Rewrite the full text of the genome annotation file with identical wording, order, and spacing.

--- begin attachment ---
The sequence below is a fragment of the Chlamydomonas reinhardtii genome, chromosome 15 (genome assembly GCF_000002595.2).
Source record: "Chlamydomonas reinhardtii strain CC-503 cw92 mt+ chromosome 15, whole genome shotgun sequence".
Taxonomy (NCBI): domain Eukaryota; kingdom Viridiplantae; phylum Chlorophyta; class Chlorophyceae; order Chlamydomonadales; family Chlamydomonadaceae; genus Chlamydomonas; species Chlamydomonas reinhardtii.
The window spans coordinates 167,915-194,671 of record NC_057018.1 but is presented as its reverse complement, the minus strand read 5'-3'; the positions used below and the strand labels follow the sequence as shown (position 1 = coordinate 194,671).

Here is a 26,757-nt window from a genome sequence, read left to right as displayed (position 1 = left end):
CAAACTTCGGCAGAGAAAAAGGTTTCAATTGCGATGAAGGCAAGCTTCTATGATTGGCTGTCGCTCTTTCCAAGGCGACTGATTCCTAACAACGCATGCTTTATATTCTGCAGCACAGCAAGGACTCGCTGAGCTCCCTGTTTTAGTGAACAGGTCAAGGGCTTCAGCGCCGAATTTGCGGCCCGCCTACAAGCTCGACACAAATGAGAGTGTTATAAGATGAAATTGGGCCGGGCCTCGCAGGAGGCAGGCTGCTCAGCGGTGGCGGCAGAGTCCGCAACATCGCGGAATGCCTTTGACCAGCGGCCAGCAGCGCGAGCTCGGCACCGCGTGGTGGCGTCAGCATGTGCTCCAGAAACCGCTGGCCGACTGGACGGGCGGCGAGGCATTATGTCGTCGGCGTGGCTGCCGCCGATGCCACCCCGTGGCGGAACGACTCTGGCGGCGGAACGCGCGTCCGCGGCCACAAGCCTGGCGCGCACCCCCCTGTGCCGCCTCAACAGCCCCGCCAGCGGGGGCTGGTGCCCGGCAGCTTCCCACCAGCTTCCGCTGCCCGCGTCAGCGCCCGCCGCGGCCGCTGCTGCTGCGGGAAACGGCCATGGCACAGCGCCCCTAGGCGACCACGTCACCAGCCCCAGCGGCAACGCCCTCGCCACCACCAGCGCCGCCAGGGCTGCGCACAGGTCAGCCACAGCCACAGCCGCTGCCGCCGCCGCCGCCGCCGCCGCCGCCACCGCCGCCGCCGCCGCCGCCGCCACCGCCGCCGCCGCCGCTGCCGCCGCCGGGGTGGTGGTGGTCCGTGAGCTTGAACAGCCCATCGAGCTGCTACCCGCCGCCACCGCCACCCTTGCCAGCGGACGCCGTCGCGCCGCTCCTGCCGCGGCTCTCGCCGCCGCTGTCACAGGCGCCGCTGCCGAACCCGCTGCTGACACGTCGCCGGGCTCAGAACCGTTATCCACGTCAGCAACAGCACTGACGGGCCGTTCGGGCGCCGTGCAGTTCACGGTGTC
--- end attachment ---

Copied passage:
The sequence below is a fragment of the Chlamydomonas reinhardtii genome, chromosome 15 (genome assembly GCF_000002595.2).
Source record: "Chlamydomonas reinhardtii strain CC-503 cw92 mt+ chromosome 15, whole genome shotgun sequence".
Taxonomy (NCBI): domain Eukaryota; kingdom Viridiplantae; phylum Chlorophyta; class Chlorophyceae; order Chlamydomonadales; family Chlamydomonadaceae; genus Chlamydomonas; species Chlamydomonas reinhardtii.
The window spans coordinates 167,915-194,671 of record NC_057018.1 but is presented as its reverse complement, the minus strand read 5'-3'; the positions used below and the strand labels follow the sequence as shown (position 1 = coordinate 194,671).

Here is a 26,757-nt window from a genome sequence, read left to right as displayed (position 1 = left end):
CAAACTTCGGCAGAGAAAAAGGTTTCAATTGCGATGAAGGCAAGCTTCTATGATTGGCTGTCGCTCTTTCCAAGGCGACTGATTCCTAACAACGCATGCTTTATATTCTGCAGCACAGCAAGGACTCGCTGAGCTCCCTGTTTTAGTGAACAGGTCAAGGGCTTCAGCGCCGAATTTGCGGCCCGCCTACAAGCTCGACACAAATGAGAGTGTTATAAGATGAAATTGGGCCGGGCCTCGCAGGAGGCAGGCTGCTCAGCGGTGGCGGCAGAGTCCGCAACATCGCGGAATGCCTTTGACCAGCGGCCAGCAGCGCGAGCTCGGCACCGCGTGGTGGCGTCAGCATGTGCTCCAGAAACCGCTGGCCGACTGGACGGGCGGCGAGGCATTATGTCGTCGGCGTGGCTGCCGCCGATGCCACCCCGTGGCGGAACGACTCTGGCGGCGGAACGCGCGTCCGCGGCCACAAGCCTGGCGCGCACCCCCCTGTGCCGCCTCAACAGCCCCGCCAGCGGGGGCTGGTGCCCGGCAGCTTCCCACCAGCTTCCGCTGCCCGCGTCAGCGCCCGCCGCGGCCGCTGCTGCTGCGGGAAACGGCCATGGCACAGCGCCCCTAGGCGACCACGTCACCAGCCCCAGCGGCAACGCCCTCGCCACCACCAGCGCCGCCAGGGCTGCGCACAGGTCAGCCACAGCCACAGCCGCTGCCGCCGCCGCCGCCGCCGCCGCCGCCACCGCCGCCGCCGCCGCCGCCGCCACCGCCGCCGCCGCCGCTGCCGCCGCCGGGGTGGTGGTGGTCCGTGAGCTTGAACAGCCCATCGAGCTGCTACCCGCCGCCACCGCCACCCTTGCCAGCGGACGCCGTCGCGCCGCTCCTGCCGCGGCTCTCGCCGCCGCTGTCACAGGCGCCGCTGCCGAACCCGCTGCTGACACGTCGCCGGGCTCAGAACCGTTATCCACGTCAGCAACAGCACTGACGGGCCGTTCGGGCGCCGTGCAGTTCACGGTGTC